By splitting work across teams, work often becomes a game of ping-pong rather than a fully-collaborative effort. For instance, the back end team builds a model, the front end team builds a view to expose the model, and then the teams toss work over the wall to one another to refine the separate implementations.

This can certainly work, but each step or hand-off in your process creates friction, overhead, and potential rework. In an iterative process, refactoring and rework are expected as the product is refined over time. However, baking the need for refinement into your process creates a layer of co-dependency between teams that usually leads to externalizing dependencies rather than active collaboration. This creates needless technical debt and slows velocity for no discernible gain.

Just like test-first development involves testers before, during, and after code is written, back-end and front-end work should involve both types of work ab initio so that the final product reflects the emergent design of both aspects. Otherwise, you create a scenario where one team or the other builds something without taking the other team's skills and requirements into account.

  • "Here's my model, build a UI around it." This constrains the solution space for the front end developers, and often requires rework by the back end developers to accommodate front end changes.
  • "Here's a UI wireframe. Build me a back end to match." This constrains the back end solution space, and often requires contortions that abuse SOLID principles or require ugly hacks to support UI elements that aren't natively expressed by the current domain logic.
  • "I did this thing last week. Please make your stuff match this week. Then I'll have to fix a bunch of stuff that you break next week." This obvious anti-pattern needs no further explanation.

In short, iterative development implies a certain amount of rework and refactoring, but ping-pong development just slops on an unconscionable amount of it for no demonstrable benefit. Hence, the agile focus on collaboration over rigid process and work silos.

Clients Value Outcomes, Not Effort

The final thing to consider here is that transparency (a core Scrum principle) doesn't require over-explanation or whitewashing of the process. Agile organizations don't need to cloak what they're doing in ersatz productivity (more correctly pronounced "busy work") to justify what they're doing.

Scrum is based on fitting variable scope (the Sprint Backlog) into a fixed time box (the Sprint) with a predictable run-rate (the average cost for each Sprint) to achieve milestones (the Sprint Goals) that lead to an acceptable product. In other words, a Scrum Team costs X dollars per Sprint, with an estimated N Sprints to reach a release target. The project sponsor gets a chance every single Sprint to evaluate the project to determine if it's "good enough" as is, whether more Sprints are required, or whether the project should be killed off as a sunk cost.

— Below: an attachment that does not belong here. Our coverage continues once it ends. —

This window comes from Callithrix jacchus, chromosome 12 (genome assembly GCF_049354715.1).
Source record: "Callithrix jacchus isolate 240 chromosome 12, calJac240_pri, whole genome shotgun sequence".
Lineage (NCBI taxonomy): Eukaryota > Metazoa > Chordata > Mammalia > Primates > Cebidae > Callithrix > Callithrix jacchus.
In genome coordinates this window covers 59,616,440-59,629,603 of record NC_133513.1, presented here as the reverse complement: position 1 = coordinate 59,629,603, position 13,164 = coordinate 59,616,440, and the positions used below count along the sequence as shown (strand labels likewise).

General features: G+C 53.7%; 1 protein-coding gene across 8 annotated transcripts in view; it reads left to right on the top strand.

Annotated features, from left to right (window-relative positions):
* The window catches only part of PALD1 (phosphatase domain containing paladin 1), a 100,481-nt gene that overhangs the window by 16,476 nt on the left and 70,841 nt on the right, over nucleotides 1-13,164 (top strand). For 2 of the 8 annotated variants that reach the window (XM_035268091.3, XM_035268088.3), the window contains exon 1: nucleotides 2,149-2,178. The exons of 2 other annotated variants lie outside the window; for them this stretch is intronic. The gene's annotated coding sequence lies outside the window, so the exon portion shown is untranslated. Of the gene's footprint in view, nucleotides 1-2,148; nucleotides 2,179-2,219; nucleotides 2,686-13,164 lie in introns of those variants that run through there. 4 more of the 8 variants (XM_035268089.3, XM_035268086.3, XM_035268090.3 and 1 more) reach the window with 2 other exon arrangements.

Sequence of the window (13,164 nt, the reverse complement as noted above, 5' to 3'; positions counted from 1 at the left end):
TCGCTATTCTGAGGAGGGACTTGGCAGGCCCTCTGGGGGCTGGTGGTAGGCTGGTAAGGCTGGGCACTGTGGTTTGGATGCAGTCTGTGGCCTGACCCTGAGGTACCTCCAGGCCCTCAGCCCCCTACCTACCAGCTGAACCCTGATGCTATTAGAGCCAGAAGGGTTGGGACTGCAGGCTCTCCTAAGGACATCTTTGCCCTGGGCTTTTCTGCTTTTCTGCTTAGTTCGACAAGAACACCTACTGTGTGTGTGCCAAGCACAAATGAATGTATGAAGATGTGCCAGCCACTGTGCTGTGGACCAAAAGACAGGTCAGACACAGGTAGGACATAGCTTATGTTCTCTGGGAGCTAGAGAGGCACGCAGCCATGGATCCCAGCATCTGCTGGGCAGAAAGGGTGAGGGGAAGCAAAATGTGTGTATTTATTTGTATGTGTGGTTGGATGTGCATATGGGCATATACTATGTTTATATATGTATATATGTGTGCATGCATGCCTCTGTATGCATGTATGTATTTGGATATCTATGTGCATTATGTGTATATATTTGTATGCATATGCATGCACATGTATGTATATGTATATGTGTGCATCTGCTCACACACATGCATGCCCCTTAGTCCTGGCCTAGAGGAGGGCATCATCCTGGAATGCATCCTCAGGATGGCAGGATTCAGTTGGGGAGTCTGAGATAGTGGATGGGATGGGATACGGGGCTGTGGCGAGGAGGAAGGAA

The client should focus on the delivered increments and product goals, and can weigh in on whether the running cost of the project is delivering sufficient value or not. Focusing on the utilization of team members, or in fact on anything other than the incremental delivery of business value, is inherently non-agile. It's a holdover from Theory X management, and selling agile projects based on other than predictable delivery of observable increments of value (such as per-person labor costs) is largely self-defeating for everyone involved.

Clients should care whether the weekly run rate is delivering sufficient value for their purposes. Clients should not care whether Alice and Bob are on the same team, different teams, or snowboarding in the Himalayas, so long as the product increments are routinely providing sufficient perceived value for the money spent.

The outcome of each Sprint is what delivers potential value. The Scrum Team's internal process should be largely irrelevant. If that's not the case for your project, neither the organization nor the client have been sufficiently educated about the trade-offs inherent in agile processes.

  • 1
    TIL: I-shaped people = people with deep technical specializations ... T-shaped people = people with broad technical specializations. medium.com/@warren2lynch/…
    – hamena314
    Jan 22, 2020 at 12:53

There are some engineering practices that can make this problem easier to solve.

For example, the back-end developers can rapidly build stubs and mocks to let the front-end developers start their work.

Consider a team working on a new search feature. The steps you can go through might be:

  • Back-end devs create a search API
  • Back-end devs create a stub/mock that acts like it is returning search results
  • Front-end devs get to work on the UI implementation using the stub/mock
  • Back-end devs work in parallel on the server-side implementation
  • When the back-end devs are done they swap out the stub/mock for the real code
  • Front-end devs carry on until they are complete and don't get blocked

This kind of approach can make it a lot easier to run a full-stack team that delivers a potentially releasable increment at the end of each sprint.